Among the 9 RCTs, 4 clearly documented the randomization process and allocation concealment [13, 17, 18, 21], whereas an imbalance in serum phosphate was reported in a crossover study, raising some concerns on the randomization process [16]. An open-label design was used in 50% of the enrolled studies [1518], which can introduce investigator or subject bias associated with the reporting of adverse effects. However, the primary outcomes were all laboratory values and unlikely to be influenced by a lack of blinding. Data in all included studies, except the one by Lee et al. [19], were analyzed based on the intention-to-treat or modified intention-to-treat principle. Table 2 reports the risk-of-bias assessment.

Table 2: Assessment of the methodological quality of included studies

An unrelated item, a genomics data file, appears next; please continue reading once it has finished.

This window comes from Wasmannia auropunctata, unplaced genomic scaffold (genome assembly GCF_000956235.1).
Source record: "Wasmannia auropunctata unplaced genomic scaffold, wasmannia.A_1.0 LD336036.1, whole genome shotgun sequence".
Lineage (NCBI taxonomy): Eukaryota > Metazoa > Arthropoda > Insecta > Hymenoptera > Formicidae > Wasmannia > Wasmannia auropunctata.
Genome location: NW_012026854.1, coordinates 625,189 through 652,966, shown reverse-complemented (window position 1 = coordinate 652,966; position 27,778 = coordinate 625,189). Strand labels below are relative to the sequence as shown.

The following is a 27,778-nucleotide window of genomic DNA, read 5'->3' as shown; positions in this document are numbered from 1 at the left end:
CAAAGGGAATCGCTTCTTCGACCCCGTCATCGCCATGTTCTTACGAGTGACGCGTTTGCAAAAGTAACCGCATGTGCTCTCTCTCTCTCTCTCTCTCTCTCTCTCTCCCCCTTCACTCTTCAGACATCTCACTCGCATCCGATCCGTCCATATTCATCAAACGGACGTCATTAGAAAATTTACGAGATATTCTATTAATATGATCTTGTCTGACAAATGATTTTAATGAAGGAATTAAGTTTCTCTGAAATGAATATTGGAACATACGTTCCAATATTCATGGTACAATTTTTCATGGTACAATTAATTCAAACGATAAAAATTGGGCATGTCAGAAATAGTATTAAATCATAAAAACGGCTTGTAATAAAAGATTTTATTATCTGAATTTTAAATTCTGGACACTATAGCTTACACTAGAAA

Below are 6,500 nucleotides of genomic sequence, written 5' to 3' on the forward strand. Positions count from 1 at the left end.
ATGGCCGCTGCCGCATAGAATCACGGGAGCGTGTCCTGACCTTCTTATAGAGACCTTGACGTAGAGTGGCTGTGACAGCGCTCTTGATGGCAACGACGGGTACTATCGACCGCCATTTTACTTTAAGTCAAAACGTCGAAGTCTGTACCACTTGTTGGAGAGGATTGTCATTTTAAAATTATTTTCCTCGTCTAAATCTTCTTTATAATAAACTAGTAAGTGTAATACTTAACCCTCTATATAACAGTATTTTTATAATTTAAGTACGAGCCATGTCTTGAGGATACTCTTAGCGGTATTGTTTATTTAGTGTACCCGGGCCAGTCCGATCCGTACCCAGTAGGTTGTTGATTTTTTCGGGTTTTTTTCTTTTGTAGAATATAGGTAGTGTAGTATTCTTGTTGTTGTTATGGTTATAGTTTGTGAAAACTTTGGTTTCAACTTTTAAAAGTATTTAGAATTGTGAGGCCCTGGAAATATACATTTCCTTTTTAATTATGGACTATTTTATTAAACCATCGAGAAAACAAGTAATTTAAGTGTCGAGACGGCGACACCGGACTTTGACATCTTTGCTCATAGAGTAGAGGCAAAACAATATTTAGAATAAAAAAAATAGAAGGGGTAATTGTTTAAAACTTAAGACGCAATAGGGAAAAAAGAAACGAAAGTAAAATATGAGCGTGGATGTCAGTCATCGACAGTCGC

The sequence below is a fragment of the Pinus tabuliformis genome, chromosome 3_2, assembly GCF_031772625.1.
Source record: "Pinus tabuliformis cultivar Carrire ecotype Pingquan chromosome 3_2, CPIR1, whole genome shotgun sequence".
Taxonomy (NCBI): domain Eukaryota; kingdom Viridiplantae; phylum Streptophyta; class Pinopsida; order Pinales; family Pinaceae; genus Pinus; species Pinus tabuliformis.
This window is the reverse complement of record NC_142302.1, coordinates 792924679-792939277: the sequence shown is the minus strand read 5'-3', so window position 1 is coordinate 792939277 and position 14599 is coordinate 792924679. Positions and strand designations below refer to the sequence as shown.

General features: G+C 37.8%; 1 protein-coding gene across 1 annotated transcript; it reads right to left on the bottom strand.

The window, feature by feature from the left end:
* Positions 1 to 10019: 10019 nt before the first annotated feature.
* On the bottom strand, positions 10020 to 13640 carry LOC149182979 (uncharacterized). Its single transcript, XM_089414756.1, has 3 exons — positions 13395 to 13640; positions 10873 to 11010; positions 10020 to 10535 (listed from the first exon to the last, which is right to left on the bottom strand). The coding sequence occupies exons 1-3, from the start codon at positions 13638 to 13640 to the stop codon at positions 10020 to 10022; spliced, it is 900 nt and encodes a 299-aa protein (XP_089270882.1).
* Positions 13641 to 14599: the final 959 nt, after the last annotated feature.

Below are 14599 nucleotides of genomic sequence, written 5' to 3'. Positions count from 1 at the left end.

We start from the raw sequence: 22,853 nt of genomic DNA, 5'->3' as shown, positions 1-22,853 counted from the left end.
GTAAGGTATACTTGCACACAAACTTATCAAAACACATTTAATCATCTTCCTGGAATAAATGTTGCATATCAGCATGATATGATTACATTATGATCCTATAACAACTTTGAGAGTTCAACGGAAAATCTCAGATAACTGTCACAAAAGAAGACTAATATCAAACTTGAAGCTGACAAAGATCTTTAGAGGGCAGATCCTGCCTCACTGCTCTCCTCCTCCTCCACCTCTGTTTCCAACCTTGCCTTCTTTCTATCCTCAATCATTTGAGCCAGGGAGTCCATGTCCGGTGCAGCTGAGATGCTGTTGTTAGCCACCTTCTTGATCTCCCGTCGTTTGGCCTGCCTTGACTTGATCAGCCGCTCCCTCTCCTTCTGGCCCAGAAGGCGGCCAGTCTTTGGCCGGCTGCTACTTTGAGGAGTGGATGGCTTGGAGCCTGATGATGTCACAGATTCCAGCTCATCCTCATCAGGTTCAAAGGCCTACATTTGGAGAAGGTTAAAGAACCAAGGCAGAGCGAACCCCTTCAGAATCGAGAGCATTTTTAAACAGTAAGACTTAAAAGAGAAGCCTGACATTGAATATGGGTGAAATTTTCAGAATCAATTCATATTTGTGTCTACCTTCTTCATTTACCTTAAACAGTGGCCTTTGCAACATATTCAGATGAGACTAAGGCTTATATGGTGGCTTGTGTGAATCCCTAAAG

Allocation generation

Allocation concealment


Incomplete outcome data

Selective reporting

Other bias

Block [2015]

Low risk

Low risk

Double blind


Low risk

Fishbane [2017]



Double blind


Low risk

Lee [2015]



Double blind

PP, Dropout rate: Placebo (66.7%) v.s. FC (18.4%)

Low risk

Lewis [2015]

Low risk

Low risk



Low risk

Van Buren [2015]

Low risk

Low risk



Low risk

Yang [2002]

High risk




Low risk

Imbalance serum phosphate level after wash-out period

Yokoyama [2012]

Low risk

Low risk

Double blind


Low risk

Yokoyama [2014–1]



Double blind


Low risk

Yokoyama [2014–2]





Low risk

Abbreviations: FC, ferric citrate; ITT, intention to treat; mITT, modified intention-to-treat; PP, per-protocol.

Publication bias

Publication bias was not assessed because the number of included trials was inadequate to appropriately produce a funnel plot.

Changes in serum phosphate, calcium, intact-parathyroid hormone, and fibroblast growth factor 23